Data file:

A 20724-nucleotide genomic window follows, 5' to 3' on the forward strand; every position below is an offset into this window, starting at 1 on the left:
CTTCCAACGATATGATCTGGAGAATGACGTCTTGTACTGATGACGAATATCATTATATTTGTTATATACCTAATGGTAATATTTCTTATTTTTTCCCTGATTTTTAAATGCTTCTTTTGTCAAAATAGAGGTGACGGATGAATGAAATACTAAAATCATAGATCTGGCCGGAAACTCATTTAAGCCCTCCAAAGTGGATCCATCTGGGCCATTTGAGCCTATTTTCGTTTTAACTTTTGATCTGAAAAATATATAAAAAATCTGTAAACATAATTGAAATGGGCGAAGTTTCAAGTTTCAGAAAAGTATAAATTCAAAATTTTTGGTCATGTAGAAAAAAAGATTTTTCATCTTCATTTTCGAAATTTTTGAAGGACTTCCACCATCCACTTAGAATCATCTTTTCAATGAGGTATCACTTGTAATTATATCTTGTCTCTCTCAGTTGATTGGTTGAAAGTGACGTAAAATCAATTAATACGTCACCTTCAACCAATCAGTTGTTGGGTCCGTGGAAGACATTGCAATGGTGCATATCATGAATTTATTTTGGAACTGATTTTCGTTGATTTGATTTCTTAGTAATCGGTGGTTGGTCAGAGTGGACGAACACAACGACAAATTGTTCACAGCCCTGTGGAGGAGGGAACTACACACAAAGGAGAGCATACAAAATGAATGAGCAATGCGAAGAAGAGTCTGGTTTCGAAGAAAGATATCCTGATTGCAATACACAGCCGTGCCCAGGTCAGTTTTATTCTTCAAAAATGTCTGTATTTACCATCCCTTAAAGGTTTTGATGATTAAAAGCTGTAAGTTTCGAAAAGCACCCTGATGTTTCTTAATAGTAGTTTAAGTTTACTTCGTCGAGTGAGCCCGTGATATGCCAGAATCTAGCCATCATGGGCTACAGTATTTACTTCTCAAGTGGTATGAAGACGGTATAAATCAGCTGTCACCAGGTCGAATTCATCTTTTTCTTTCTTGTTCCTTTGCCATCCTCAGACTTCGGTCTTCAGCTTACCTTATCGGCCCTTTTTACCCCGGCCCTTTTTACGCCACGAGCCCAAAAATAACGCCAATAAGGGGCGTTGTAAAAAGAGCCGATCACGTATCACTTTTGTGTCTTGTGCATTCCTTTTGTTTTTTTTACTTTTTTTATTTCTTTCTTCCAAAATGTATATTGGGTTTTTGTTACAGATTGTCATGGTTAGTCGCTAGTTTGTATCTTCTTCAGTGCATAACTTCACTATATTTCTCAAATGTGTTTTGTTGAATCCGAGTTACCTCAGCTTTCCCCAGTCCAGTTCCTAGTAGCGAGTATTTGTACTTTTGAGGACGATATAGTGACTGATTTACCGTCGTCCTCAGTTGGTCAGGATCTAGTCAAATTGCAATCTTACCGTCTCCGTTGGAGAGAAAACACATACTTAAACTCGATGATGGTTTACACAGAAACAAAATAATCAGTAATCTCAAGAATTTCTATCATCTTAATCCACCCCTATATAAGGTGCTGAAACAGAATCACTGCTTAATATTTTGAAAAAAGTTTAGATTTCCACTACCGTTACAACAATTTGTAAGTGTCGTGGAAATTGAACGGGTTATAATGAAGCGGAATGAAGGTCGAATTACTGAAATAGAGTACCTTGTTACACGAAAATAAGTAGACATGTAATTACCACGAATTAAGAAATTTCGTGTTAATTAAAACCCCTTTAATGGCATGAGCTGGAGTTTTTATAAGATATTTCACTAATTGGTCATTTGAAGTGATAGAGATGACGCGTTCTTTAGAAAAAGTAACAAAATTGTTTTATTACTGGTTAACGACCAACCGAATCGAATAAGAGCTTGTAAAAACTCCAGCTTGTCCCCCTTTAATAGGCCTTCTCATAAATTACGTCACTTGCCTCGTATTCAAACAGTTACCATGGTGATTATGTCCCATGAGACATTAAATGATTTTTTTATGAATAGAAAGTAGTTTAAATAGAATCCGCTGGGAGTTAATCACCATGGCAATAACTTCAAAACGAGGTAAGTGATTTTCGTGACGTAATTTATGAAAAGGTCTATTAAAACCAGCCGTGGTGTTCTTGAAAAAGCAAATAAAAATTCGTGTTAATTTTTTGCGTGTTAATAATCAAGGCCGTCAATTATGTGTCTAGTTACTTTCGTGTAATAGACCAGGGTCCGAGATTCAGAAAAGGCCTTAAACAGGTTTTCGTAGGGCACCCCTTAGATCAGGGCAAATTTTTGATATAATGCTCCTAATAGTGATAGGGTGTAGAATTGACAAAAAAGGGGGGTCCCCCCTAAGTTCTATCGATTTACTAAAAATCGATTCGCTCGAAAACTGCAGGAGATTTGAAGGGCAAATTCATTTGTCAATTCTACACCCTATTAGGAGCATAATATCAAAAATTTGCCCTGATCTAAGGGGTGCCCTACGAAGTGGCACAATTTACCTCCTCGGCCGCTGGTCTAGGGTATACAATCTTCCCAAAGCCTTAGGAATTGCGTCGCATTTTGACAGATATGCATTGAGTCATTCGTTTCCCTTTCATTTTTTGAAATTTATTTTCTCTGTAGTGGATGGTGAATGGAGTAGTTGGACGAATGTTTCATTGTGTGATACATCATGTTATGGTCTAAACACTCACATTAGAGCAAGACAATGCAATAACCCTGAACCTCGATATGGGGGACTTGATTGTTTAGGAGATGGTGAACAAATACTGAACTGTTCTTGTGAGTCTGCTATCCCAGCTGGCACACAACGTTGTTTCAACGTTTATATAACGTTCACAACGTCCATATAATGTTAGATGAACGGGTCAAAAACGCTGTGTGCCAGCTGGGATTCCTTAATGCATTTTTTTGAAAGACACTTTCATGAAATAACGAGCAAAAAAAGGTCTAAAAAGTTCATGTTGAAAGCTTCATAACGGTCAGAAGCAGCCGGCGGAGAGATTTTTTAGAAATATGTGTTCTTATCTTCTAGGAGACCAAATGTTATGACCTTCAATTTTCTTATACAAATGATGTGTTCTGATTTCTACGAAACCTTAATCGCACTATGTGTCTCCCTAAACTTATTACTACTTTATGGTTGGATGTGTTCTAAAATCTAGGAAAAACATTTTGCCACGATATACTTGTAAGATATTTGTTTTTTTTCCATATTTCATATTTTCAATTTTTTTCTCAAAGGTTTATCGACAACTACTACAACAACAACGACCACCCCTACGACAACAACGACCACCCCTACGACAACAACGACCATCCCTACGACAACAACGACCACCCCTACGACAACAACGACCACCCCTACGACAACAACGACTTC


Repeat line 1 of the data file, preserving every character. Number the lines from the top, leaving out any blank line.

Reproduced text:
A 20724-nucleotide genomic window follows, 5' to 3' on the forward strand; every position below is an offset into this window, starting at 1 on the left: